But the museum the city is most proud to showcase is the Minnesota Marine Art Museum, which anchors a pretty terrace on the riverfront and shows works such as Dutch and American paintings of ships and their captains, the dreamy landscapes of the Hudson River Valley painters, and a permanent collection, unique in a town of 28,000, that travels from Renoir and Monet to Van Gogh and O'Keeffe. At the gift shop you can buy the contemporary folk artworks of regional artisan Leo Smith.

To see what attracted so many people to this spot, stroll the river's levee, counting soaring eagles and low-slung barges churning down the river. And don't forget to explore the endless park bordering the city's other watery idol, Lake Winona. Rock in the romantic swings for two, catch a free concert at the band shell, or head to the lodge for free rental of canoes and bikes or, in wintertime, snowshoes and skates.



You can find more art and beauty at Winona State University, a garden-filled, stroll-worthy campus, but the university's biggest cultural attraction is the annual Great River Shakespeare Festival. Running every June through August, it draws talent from across the nation who stage a couple of the Bard's plays and host related public events including cocktail gatherings, garden tours, symposia, and more.

Another lovely campus, Saint Mary's University is home to an annual Beethoven Festival in July that attracts talent such as Branford Marsalis, Sharon Isbin, and Osmo Vänskä as well as many illustrious European chamber groups. Saint Mary's main parking lot is also the takeoff point for eight miles of wooded trails popular year-round.

Across the road, Village House Inn is an inn built with local brick and run by innkeeper Anne Larson, who moved here nine years ago, lured by the rolling hills (she's from South Dakota) and the town's rich lode of arts. Richard Grabow, who runs the Alexander Mansion Historic B&B, also appreciates the town's cultural, college-y vibe. "I can stop at the coffeehouse or bookstore and find a conversation with like-minded people," he says. One of those bookstores adjoins sweet little Blue Heron Coffehouse, home of lattes and healthy, fresh eats such as the best-selling egg salad sandwich and a Greek salad blooming with the white and purple of feta and olives.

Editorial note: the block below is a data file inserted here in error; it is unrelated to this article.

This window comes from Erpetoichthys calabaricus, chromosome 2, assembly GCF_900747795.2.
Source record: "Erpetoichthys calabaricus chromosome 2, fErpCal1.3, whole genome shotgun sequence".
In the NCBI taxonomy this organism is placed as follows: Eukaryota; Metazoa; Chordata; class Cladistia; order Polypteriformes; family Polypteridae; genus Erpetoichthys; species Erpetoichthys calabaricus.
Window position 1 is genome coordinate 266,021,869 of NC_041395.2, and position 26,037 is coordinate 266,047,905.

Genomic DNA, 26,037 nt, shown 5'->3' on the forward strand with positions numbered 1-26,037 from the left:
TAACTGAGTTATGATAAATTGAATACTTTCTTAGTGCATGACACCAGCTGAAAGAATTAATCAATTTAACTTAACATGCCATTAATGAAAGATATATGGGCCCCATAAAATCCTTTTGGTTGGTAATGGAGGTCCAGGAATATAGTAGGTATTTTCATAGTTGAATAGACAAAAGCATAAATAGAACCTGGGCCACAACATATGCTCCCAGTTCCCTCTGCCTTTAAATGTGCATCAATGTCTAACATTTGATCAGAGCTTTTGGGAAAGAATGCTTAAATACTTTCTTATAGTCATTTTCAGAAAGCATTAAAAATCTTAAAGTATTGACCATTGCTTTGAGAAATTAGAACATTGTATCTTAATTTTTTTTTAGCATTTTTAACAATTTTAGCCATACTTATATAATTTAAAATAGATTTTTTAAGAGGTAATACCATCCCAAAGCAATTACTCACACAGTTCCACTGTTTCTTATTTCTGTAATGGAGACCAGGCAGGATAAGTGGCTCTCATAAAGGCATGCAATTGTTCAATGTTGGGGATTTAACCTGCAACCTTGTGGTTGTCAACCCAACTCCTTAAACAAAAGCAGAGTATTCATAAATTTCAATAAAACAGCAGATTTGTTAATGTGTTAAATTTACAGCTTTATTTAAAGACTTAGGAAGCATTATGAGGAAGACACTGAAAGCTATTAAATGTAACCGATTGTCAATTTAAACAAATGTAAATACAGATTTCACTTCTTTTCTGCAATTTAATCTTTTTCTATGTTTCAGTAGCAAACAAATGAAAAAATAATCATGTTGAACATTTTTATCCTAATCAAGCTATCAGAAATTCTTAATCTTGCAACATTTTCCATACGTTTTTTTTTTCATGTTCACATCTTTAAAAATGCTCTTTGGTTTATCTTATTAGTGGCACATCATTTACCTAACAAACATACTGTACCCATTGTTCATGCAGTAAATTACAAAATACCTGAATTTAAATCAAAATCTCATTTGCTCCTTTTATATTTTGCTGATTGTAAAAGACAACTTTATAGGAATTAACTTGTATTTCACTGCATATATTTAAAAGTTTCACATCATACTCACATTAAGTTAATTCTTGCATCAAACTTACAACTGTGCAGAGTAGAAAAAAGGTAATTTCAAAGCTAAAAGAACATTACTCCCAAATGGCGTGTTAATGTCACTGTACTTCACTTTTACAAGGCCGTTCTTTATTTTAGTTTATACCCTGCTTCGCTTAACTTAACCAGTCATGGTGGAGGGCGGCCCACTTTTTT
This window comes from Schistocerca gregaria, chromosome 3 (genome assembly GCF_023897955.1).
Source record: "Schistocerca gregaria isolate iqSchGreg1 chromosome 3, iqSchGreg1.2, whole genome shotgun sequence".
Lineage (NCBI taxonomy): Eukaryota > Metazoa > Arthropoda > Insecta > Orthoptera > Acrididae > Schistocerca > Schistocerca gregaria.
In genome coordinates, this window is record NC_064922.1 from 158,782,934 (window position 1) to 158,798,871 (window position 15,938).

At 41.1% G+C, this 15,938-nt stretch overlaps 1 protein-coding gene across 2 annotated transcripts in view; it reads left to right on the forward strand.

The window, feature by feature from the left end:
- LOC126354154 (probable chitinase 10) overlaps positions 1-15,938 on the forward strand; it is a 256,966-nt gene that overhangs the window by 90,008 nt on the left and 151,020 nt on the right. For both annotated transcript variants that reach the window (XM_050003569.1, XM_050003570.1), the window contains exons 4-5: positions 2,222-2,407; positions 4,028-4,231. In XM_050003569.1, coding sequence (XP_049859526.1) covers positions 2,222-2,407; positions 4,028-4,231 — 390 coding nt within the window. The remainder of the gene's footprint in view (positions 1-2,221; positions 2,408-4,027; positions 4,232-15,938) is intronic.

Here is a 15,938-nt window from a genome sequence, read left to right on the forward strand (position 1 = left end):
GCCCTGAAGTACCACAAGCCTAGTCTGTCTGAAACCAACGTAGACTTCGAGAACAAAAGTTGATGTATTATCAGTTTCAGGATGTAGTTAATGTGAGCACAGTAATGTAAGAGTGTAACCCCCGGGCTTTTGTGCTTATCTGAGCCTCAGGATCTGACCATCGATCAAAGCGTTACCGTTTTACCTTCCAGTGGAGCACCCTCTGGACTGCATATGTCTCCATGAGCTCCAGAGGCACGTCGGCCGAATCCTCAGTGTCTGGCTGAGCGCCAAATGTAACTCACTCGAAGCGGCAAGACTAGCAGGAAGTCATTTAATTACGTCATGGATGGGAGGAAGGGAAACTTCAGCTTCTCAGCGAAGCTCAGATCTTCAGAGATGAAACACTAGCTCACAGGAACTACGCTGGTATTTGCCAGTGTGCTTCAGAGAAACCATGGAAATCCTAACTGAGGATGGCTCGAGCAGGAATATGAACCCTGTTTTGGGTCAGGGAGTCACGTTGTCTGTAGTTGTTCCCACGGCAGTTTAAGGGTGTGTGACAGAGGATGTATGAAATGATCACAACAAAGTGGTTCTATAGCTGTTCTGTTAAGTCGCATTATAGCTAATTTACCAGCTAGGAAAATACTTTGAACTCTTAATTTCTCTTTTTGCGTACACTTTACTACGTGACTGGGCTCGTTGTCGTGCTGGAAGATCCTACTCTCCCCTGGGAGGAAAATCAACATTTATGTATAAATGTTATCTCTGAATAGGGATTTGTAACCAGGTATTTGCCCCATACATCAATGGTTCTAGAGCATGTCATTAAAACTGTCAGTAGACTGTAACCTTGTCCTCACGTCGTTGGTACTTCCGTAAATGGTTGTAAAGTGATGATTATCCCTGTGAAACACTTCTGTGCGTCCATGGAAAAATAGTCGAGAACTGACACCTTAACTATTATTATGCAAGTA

For dinner, Grabow steers (and often drives) his guests to Signatures, nestled on a golf course hidden among the firs of the forest. The place is named for its owners' collection of items and autographs worthy of a Sotheby's auction, including Fred Astaire's umbrella, Bill Clinton's saxophone, Bob Dylan's harmonica, and signed album covers by the likes of The Beatles and Jerry Lee Lewis. The menu features locally sourced and creatively conceived wonders such as walleye cakes plumped with wild rice and sweet corn with roasted red pepper-truffle aioli, mussels in garlic and white wine topped with fresh herbs, and roast duck nested on a bed of roasted Brussels sprouts and a side of taleggio-filled nectarine.

Prefer dining in your jeans? Jefferson Pub & Grill, rising from the levee, is the answer. What to drink? A brandy old-fashioned, instructs the host, because Wisconsin just across the river is home to our nation's biggest brandy fans. Have a burger, a garlic steak, or the kitchen's famous black and blue quesadilla, starring blackened chicken and blue cheese.

Winona's oldest dining spot is the classic Lakeview Drive Inn, hauling victuals to your car ("Blink your lights") or umbrella table since 1938. Prices haven't changed too much since then—three bucks buys you a burger and fries. But menu options have kept up with the times: You'll finda tasty bison burger, sweet potato fries, and a grilled mahi mahi sandwich among the chicken baskets. Don't miss the homemade root beer.



Lake Park Lodge


Winona Visitors Center
924 Huff St. at Hwy. 61, 507-452-0735